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In Response To "Why Don't We Complain?"

silverystars 14 / 105  
Aug 30, 2007   #1
It was a clear, beautiful Sunday afternoon outside the Ruby Tuesday restaurant. Inside was another story. The eatery's environment was hectic, with our waiter constantly rushing by, unwittingly ignoring my need for a refill of my lemon water and my friend's desire for more Dr. Pepper. Still, while awaiting the arrival of our food, we were able to comfortably share a conversation in spite of the feverish pace of the staff.

"I'm telling you, you're going to love this Alpine Swiss Burger," my friend said with epicurean fervor. "It's the best!" Before I could murmur a response, our waiter appeared with an air of imposition and a tray that carried what looked like my order. He asked, "Alpine Swiss?" I gingerly raised my hand and instantly beheld a steaming burger that beckoned me to take a bite. So I gladly obliged.

But I noticed something odd. I meekly displayed my burger to my friend, asking, "Does this look like medium-rare to you?" Without hesitance my friend declared, "Not only is that well done, that's not even a hamburger," emphasized by his finger pointing squarely at the sandwich. "That's turkey burger!"

I looked at what I once thought was my hamburger with a deflated spirit. I soon found that the dish I was given rightfully belonged to a woman seated nearby. Because her order would be that much further delayed due to the waiter's error, my friend and I agreed that one of us needed to speak up. I did so with surprising ease.

I caught the attention of our waiter and politely complained to him about the mix-up. Within minutes, the woman beheld her steaming turkey burger, just the way she wanted it. She looked at us and smiled as I received my Alpine Swiss Burger, just the way I wanted it: medium-rare, sans turkey burger.

If I had felt alone in voicing my displeasure, I would have had little confidence that what I was annoyed by was really worth complaining about. But knowing that my grievance was shared and supported by my friend, and discovering that the woman could have been forced to wait unnecessarily, helped me to speak up. Knowing that I was not alone in my annoyance encouraged me to complain, not just for my sake, but also for the sake of someone else.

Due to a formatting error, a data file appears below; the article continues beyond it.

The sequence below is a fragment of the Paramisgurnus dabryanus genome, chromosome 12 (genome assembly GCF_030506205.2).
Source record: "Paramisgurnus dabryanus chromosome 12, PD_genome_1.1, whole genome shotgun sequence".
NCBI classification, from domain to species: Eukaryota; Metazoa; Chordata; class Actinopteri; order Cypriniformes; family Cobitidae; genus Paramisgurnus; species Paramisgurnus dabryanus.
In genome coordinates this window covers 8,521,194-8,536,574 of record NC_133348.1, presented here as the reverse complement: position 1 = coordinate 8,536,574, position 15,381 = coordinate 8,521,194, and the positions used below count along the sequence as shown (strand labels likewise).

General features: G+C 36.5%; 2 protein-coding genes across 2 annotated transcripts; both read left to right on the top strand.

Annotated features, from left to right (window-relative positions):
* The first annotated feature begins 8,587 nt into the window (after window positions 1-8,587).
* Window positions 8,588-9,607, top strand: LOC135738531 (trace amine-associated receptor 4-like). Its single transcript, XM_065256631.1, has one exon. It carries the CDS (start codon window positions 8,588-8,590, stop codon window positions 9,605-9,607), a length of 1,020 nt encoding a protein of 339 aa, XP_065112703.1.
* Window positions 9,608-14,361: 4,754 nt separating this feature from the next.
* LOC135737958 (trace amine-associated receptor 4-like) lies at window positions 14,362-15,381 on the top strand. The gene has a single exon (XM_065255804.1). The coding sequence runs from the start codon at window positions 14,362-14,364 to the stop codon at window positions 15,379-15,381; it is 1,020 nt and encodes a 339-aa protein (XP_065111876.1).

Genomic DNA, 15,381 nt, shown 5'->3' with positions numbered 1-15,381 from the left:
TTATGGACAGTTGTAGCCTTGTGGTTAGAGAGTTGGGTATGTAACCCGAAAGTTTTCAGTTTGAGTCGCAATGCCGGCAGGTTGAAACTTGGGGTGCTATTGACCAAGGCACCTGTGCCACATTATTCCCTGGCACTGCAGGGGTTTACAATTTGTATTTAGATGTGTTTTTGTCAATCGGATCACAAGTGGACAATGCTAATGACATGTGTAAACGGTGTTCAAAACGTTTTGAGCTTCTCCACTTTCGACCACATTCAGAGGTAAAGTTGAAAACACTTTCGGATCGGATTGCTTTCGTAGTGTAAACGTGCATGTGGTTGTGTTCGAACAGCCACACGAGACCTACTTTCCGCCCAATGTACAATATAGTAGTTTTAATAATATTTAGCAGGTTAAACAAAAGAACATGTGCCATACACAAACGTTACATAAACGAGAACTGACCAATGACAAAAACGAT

EF_Team2 1 / 1,708  
Aug 31, 2007   #2

I think you've written an excellent essay! You express yourself well and do a good job setting the scene and creating the atmosphere of the restaurant. My only question concerns your referencing the turkey sandwich as a "burger." More than once, you refer to it as a burger, which confused me, because it also seemed to have been described as a turkey sandwich. Was it? Or was it a turkey burger? Because it is a detail which is central to the story, you need to clarify this.

Good job!


Sarah, EssayForum.com
OP silverystars 14 / 105  
Aug 31, 2007   #3
Hello, Sarah:

Thank you for taking the time to read my work. I am posting a revised version based on your suggestion. Hopefully it will be clearer now how the turkey burger, emphasis on burger, could be mistaken for a hamburger.
EF_Team2 1 / 1,708  
Sep 1, 2007   #4

Yes, you definitely cleared up the confusion! Making the distinction clear not only makes it read better, but makes it funnier as well, because the reader is not distracted by trying to figure out what you meant. (While it's not meant to be laugh-out-loud funny, there is a humorous "flavor" to the circumstances. ;-)) I have just one more suggestion, which is entirely optional, but I think it improves the humorous tone:

"just the way I wanted it: medium-rare, sans turkey burger." - In this one instance, I think you should say "sans turkey" and leave out "burger." By now, we know what you mean, and it's just humorous enough to make one smile.

Best of luck in your studies!


Sarah, EssayForum.com

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